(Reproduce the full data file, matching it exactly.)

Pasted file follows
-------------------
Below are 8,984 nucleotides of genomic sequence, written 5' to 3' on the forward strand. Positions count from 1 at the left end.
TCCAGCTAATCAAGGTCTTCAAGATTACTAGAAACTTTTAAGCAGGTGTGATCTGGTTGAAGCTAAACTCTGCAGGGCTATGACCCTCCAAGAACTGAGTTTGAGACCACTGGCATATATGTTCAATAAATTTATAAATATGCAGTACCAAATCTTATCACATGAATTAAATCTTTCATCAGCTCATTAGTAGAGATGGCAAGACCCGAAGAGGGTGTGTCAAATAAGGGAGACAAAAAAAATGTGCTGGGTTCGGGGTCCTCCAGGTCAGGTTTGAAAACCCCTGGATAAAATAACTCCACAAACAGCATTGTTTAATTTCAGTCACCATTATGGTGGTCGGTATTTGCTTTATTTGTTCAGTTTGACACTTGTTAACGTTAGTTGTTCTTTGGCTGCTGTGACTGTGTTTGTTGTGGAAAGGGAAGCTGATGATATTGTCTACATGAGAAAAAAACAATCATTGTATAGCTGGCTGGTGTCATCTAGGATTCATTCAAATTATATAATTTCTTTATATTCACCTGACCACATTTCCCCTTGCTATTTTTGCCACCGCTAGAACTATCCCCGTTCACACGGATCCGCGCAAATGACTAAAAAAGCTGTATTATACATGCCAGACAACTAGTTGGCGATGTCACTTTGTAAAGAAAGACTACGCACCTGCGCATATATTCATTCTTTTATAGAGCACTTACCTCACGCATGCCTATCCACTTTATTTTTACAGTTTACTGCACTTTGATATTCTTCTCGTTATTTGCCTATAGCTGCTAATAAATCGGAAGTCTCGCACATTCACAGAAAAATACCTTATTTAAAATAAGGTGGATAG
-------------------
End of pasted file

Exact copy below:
Below are 8,984 nucleotides of genomic sequence, written 5' to 3' on the forward strand. Positions count from 1 at the left end.
TCCAGCTAATCAAGGTCTTCAAGATTACTAGAAACTTTTAAGCAGGTGTGATCTGGTTGAAGCTAAACTCTGCAGGGCTATGACCCTCCAAGAACTGAGTTTGAGACCACTGGCATATATGTTCAATAAATTTATAAATATGCAGTACCAAATCTTATCACATGAATTAAATCTTTCATCAGCTCATTAGTAGAGATGGCAAGACCCGAAGAGGGTGTGTCAAATAAGGGAGACAAAAAAAATGTGCTGGGTTCGGGGTCCTCCAGGTCAGGTTTGAAAACCCCTGGATAAAATAACTCCACAAACAGCATTGTTTAATTTCAGTCACCATTATGGTGGTCGGTATTTGCTTTATTTGTTCAGTTTGACACTTGTTAACGTTAGTTGTTCTTTGGCTGCTGTGACTGTGTTTGTTGTGGAAAGGGAAGCTGATGATATTGTCTACATGAGAAAAAAACAATCATTGTATAGCTGGCTGGTGTCATCTAGGATTCATTCAAATTATATAATTTCTTTATATTCACCTGACCACATTTCCCCTTGCTATTTTTGCCACCGCTAGAACTATCCCCGTTCACACGGATCCGCGCAAATGACTAAAAAAGCTGTATTATACATGCCAGACAACTAGTTGGCGATGTCACTTTGTAAAGAAAGACTACGCACCTGCGCATATATTCATTCTTTTATAGAGCACTTACCTCACGCATGCCTATCCACTTTATTTTTACAGTTTACTGCACTTTGATATTCTTCTCGTTATTTGCCTATAGCTGCTAATAAATCGGAAGTCTCGCACATTCACAGAAAAATACCTTATTTAAAATAAGGTGGATAG